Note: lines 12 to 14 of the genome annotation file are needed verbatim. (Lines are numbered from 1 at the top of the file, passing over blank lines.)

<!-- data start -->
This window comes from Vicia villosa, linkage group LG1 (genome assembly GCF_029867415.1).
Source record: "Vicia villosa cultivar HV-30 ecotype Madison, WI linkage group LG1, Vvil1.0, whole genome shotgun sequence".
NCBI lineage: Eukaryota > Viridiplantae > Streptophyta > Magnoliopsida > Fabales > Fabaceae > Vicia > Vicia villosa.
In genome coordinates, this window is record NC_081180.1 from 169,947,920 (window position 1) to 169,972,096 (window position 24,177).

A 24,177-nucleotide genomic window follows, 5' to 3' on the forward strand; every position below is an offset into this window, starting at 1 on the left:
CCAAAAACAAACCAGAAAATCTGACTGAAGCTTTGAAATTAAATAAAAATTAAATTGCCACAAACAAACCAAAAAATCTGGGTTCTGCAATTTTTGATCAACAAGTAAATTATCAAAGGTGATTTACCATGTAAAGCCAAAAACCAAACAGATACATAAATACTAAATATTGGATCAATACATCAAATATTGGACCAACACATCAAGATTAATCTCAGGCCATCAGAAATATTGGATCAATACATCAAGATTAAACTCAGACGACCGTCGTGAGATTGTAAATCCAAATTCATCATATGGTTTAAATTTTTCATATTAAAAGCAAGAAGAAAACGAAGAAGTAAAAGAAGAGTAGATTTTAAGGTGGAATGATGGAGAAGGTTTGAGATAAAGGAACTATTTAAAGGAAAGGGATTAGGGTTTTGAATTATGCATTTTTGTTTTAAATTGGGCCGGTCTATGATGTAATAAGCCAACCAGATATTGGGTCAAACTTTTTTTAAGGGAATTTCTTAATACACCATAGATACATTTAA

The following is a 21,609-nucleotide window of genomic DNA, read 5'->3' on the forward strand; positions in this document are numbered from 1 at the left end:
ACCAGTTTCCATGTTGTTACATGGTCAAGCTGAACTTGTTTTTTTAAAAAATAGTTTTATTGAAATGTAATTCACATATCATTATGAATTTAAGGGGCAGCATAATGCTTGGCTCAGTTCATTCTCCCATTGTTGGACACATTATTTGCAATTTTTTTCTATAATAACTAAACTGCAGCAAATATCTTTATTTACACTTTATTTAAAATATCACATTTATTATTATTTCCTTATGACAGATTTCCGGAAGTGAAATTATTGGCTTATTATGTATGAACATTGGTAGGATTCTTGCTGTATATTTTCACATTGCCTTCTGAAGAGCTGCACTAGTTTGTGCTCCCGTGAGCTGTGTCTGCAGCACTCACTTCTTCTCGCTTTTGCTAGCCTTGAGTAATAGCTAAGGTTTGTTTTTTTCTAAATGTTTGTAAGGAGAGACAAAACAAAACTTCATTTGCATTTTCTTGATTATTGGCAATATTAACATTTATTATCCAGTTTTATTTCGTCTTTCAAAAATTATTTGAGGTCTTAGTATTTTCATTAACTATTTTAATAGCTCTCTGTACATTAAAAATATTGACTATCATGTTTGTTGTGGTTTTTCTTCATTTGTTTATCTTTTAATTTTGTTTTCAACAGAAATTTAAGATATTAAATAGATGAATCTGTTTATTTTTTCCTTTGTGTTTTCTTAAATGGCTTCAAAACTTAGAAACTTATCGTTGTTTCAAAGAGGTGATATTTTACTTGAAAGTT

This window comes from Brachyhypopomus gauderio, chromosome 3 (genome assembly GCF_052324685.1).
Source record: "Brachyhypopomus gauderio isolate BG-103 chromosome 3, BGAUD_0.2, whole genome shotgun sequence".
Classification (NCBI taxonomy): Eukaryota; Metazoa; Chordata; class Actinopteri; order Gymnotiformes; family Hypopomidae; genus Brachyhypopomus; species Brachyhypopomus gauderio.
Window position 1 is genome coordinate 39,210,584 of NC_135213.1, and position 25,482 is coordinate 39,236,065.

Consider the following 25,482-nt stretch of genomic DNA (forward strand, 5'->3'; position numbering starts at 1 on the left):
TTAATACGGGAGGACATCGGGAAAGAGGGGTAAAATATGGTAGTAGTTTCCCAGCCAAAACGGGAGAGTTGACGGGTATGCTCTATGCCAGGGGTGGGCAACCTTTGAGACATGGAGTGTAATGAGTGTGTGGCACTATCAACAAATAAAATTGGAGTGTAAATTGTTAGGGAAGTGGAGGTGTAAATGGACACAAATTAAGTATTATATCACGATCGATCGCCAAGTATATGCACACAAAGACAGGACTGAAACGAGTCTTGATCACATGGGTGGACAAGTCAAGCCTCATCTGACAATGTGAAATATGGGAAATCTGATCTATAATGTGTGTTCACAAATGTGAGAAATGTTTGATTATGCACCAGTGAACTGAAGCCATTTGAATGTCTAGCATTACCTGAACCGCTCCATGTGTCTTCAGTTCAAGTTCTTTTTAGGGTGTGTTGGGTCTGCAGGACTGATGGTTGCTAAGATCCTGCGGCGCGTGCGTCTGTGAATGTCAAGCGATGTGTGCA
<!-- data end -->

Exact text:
Window position 1 is genome coordinate 39,210,584 of NC_135213.1, and position 25,482 is coordinate 39,236,065.

Consider the following 25,482-nt stretch of genomic DNA (forward strand, 5'->3'; position numbering starts at 1 on the left):
TTAATACGGGAGGACATCGGGAAAGAGGGGTAAAATATGGTAGTAGTTTCCCAGCCAAAACGGGAGAGTTGACGGGTATGCTCTATGCCAGGGGTGGGCAACCTTTGAGACATGGAGTGTAATGAGTGTGTGGCACTATCAACAAATAAAATTGGAGTGTAAATTGTTAGGGAAGTGGAGGTGTAAATGGACACAAATTAAGTATTATATCACGATCGATCGCCAAGTATATGCACACAAAGACAGGACTGAAACGAGTCTTGATCACATGGGTGGACAAGTCAAGCCTCATCTGACAATGTGAAATATGGGAAATCTGATCTATAATGTGTGTTCACAAATGTGAGAAATGTTTGATTATGCACCAGTGAACTGAAGCCATTTGAATGTCTAGCATTACCTGAACCGCTCCATGTGTCTTCAGTTCAAGTTCTTTTTAGGGTGTGTTGGGTCTGCAGGACTGATGGTTGCTAAGATCCTGCGGCGCGTGCGTCTGTGAATGTCAAGCGATGTGTGCA